So it’s Easter. Probably. And I honestly can’t think of a better time to go raiding and pillaging up and down the coast of England in a Viking warband, while everyone’s taking some time off, relaxing in their homes. Those Saxons sure are a slovenly lot. But longship prices have skyrocketed in the last millennium and the only chainmail I’ve ever owned was part of a Halloween costume. From when I was 10.
War of the Vikings has to suffice. That’s not a great misfortune, as War of the Vikings is really rather good. Angry, blood-drenched warriors shouting in Icelandic and Old English while trying to hack each other to death in the mud and the rain. Brilliant, primal stuff. But there’s more to these battles than slaughter. There are grudges, brave charges, tense seconds in a shield wall as enemies rush down a hill – little stories that emerge.
We were only vaguely aware of the distant clanging of swords and yelling men. Away from the heart of the battle, we waited by the stone circle, hiding behind the monolithic pillars. A remnant of the Saxons’ past, and across from it, their present – a church.
The noise of battle gets closer. A Saxon sprints into the circle, sword still sheathed but shield raised. My compatriot raises his sword and sweeps in a huge arc, but the Saxon turns around just in time. The iron hits wood as it bounces off the plain red Saxon shield.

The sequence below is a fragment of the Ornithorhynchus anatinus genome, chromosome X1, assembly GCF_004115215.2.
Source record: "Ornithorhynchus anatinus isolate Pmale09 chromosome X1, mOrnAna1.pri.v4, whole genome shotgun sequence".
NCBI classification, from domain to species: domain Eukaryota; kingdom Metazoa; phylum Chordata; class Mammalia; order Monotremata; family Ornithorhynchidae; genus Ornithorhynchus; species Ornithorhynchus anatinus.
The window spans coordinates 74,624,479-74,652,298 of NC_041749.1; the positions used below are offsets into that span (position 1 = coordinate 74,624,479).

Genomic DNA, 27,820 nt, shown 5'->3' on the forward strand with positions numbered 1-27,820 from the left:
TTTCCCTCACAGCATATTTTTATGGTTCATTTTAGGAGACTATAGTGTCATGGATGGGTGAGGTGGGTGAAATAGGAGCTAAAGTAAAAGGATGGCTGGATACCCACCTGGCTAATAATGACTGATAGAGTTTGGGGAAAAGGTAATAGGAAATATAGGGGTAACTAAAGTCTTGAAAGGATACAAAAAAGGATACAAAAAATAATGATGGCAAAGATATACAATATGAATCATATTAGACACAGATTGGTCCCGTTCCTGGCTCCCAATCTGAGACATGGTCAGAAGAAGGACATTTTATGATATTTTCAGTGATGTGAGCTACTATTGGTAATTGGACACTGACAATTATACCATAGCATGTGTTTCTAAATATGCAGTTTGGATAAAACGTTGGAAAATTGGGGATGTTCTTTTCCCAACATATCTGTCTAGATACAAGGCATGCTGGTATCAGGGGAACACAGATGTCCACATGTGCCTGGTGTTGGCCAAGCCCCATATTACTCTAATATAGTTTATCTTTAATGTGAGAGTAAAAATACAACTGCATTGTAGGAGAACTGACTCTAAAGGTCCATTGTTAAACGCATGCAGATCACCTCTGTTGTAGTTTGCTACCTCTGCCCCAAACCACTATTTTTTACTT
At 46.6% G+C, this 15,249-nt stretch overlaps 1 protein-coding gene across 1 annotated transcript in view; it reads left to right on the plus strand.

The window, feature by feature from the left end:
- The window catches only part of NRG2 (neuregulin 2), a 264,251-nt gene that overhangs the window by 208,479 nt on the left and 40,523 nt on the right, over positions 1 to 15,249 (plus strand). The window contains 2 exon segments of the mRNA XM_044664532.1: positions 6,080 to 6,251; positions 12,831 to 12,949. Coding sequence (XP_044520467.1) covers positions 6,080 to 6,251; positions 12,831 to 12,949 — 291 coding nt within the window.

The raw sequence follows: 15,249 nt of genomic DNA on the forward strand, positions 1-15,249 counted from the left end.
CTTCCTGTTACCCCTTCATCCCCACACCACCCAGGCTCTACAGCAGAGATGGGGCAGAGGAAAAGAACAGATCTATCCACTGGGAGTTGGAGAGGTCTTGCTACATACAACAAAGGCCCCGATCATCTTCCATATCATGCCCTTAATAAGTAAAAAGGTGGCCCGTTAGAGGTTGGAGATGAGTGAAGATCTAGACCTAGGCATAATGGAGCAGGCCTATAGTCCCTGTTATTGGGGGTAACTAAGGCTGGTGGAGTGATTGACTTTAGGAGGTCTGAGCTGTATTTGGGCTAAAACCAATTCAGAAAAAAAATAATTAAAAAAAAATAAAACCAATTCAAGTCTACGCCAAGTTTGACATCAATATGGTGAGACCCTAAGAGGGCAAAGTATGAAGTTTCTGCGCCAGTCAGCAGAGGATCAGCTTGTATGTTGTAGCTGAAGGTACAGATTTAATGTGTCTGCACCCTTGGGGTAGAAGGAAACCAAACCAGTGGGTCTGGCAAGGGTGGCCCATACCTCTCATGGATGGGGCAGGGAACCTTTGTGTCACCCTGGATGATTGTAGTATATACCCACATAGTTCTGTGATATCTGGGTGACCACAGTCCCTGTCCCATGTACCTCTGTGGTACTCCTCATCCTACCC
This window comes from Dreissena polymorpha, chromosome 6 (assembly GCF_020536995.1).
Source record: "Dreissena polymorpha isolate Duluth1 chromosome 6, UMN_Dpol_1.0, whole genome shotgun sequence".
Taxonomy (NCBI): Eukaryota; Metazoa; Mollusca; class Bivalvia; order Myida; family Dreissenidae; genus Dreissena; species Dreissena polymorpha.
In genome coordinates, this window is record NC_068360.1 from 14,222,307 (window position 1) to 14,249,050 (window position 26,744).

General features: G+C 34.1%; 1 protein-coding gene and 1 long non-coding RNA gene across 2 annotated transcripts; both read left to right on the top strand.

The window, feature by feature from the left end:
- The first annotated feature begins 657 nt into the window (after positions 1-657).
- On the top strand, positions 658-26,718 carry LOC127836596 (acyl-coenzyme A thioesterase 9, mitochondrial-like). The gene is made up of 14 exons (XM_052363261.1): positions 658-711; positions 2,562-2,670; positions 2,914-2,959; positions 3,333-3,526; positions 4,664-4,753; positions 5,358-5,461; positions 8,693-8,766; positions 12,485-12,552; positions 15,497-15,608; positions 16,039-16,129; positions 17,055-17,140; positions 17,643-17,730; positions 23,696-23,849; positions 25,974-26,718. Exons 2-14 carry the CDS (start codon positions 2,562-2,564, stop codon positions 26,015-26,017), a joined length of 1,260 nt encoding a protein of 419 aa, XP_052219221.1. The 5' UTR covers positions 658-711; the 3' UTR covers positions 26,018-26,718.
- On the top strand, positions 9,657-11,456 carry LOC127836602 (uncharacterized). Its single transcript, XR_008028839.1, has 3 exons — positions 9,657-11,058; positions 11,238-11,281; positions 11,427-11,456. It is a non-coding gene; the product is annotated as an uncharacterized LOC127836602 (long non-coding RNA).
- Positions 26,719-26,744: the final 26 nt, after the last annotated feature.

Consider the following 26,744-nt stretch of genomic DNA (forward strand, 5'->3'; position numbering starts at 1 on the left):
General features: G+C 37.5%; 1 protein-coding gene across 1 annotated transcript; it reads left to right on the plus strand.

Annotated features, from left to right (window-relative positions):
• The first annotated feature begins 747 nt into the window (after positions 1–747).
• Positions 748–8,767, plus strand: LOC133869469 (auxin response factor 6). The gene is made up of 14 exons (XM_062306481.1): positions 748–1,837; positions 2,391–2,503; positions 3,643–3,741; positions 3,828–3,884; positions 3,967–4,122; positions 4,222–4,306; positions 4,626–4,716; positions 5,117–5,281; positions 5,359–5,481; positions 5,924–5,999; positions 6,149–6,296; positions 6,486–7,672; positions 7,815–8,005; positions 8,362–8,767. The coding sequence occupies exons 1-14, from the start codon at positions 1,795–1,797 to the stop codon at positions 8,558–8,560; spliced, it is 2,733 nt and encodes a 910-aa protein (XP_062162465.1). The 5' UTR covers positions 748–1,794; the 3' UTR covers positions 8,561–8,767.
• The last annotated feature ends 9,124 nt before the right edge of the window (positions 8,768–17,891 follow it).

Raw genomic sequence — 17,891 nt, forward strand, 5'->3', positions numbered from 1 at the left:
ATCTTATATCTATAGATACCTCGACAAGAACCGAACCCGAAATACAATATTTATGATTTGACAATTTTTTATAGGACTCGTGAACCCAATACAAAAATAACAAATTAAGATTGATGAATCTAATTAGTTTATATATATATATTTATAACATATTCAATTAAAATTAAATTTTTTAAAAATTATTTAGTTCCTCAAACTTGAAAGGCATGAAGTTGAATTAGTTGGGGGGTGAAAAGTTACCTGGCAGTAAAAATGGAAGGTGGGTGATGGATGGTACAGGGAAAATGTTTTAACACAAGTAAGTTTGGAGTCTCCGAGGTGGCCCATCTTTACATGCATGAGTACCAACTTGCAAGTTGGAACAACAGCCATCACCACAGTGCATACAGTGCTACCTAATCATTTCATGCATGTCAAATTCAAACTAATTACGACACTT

Now with sword unsheathed, our enemy retaliates clumsily, the sword cuts through the air and then strikes stone as it misses both of us and impotently attacks one of the stone pillars. He faces my ally, and I circle around him, trying to get past his defenses. I slash at his torso and he falls to the ground, rolling around in agony. I put a sword through his gut.
The Saxon’s friends have spotted us. An arrow flies past my head, and following it are four charging men. We hastily put up our shields and make a pitiful shield wall. Only two of the men continue the charge and run into our wall, stabbing and swiping with sword and axe. We dance in a circle, probing nervously. After another failed strike, I fling an axe at the head of one of the Saxons still hanging back. It finds its home in his head.
Now it’s a proper battle. Our allies have reached the circle, and with them come more Saxons. There’s screaming and shouting and a cacophony of metal hitting metal. I jump between the stone pillars, but too late do I see a javelin sailing through the air. It hits my chest and knocks me to the ground. My friend tries to get me back on my feet, but then his head is removed from his body. A Saxon stands over me, axe held above his head. He brings it down.
Out to sea, longships burned. Enough of them had made it to shore to ferry us to the caves, though. That’s where the Saxons were waiting. Between beached longships and inside the gaping maws of huge caves, we fought.
Running around with an enormous axe confers a sort of invincibility upon me. Or at least perceived invincibility. But the beach is filled with veteran warriors, their long cloaks flowing behind them. They’d be only too happy to prove that I can die like any man.